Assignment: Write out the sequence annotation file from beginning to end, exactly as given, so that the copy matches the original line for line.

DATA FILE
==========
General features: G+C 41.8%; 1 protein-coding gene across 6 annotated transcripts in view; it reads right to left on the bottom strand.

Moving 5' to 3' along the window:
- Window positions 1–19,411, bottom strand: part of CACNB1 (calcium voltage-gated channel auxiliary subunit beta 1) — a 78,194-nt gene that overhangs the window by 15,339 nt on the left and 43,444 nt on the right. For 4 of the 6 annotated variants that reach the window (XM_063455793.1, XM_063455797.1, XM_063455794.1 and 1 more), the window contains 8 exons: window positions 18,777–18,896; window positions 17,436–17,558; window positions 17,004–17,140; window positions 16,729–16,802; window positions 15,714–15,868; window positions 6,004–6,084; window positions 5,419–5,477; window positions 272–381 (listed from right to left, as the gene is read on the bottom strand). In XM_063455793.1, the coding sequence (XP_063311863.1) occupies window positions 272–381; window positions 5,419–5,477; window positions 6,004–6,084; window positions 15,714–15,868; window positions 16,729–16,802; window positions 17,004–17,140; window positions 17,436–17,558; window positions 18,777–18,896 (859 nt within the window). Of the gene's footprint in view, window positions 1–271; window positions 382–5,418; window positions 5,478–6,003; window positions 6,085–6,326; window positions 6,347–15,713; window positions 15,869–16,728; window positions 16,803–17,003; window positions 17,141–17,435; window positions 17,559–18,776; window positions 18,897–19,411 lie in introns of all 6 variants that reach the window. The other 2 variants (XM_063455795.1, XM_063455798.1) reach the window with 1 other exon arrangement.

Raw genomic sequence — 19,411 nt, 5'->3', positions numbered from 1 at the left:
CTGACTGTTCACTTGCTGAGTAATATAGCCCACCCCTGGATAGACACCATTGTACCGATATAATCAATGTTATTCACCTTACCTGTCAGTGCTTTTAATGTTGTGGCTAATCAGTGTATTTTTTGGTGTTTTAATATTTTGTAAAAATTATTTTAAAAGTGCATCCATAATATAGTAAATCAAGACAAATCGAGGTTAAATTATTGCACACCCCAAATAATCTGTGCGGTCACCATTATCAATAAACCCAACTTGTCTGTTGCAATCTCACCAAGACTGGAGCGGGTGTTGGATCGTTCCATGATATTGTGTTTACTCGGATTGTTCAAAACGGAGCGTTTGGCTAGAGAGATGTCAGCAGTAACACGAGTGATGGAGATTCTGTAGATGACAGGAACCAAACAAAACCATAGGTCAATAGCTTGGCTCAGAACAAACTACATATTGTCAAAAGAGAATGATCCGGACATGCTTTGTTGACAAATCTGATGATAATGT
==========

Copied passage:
General features: G+C 41.8%; 1 protein-coding gene across 6 annotated transcripts in view; it reads right to left on the bottom strand.

Moving 5' to 3' along the window:
- Window positions 1–19,411, bottom strand: part of CACNB1 (calcium voltage-gated channel auxiliary subunit beta 1) — a 78,194-nt gene that overhangs the window by 15,339 nt on the left and 43,444 nt on the right. For 4 of the 6 annotated variants that reach the window (XM_063455793.1, XM_063455797.1, XM_063455794.1 and 1 more), the window contains 8 exons: window positions 18,777–18,896; window positions 17,436–17,558; window positions 17,004–17,140; window positions 16,729–16,802; window positions 15,714–15,868; window positions 6,004–6,084; window positions 5,419–5,477; window positions 272–381 (listed from right to left, as the gene is read on the bottom strand). In XM_063455793.1, the coding sequence (XP_063311863.1) occupies window positions 272–381; window positions 5,419–5,477; window positions 6,004–6,084; window positions 15,714–15,868; window positions 16,729–16,802; window positions 17,004–17,140; window positions 17,436–17,558; window positions 18,777–18,896 (859 nt within the window). Of the gene's footprint in view, window positions 1–271; window positions 382–5,418; window positions 5,478–6,003; window positions 6,085–6,326; window positions 6,347–15,713; window positions 15,869–16,728; window positions 16,803–17,003; window positions 17,141–17,435; window positions 17,559–18,776; window positions 18,897–19,411 lie in introns of all 6 variants that reach the window. The other 2 variants (XM_063455795.1, XM_063455798.1) reach the window with 1 other exon arrangement.

Raw genomic sequence — 19,411 nt, 5'->3', positions numbered from 1 at the left:
CTGACTGTTCACTTGCTGAGTAATATAGCCCACCCCTGGATAGACACCATTGTACCGATATAATCAATGTTATTCACCTTACCTGTCAGTGCTTTTAATGTTGTGGCTAATCAGTGTATTTTTTGGTGTTTTAATATTTTGTAAAAATTATTTTAAAAGTGCATCCATAATATAGTAAATCAAGACAAATCGAGGTTAAATTATTGCACACCCCAAATAATCTGTGCGGTCACCATTATCAATAAACCCAACTTGTCTGTTGCAATCTCACCAAGACTGGAGCGGGTGTTGGATCGTTCCATGATATTGTGTTTACTCGGATTGTTCAAAACGGAGCGTTTGGCTAGAGAGATGTCAGCAGTAACACGAGTGATGGAGATTCTGTAGATGACAGGAACCAAACAAAACCATAGGTCAATAGCTTGGCTCAGAACAAACTACATATTGTCAAAAGAGAATGATCCGGACATGCTTTGTTGACAAATCTGATGATAATGT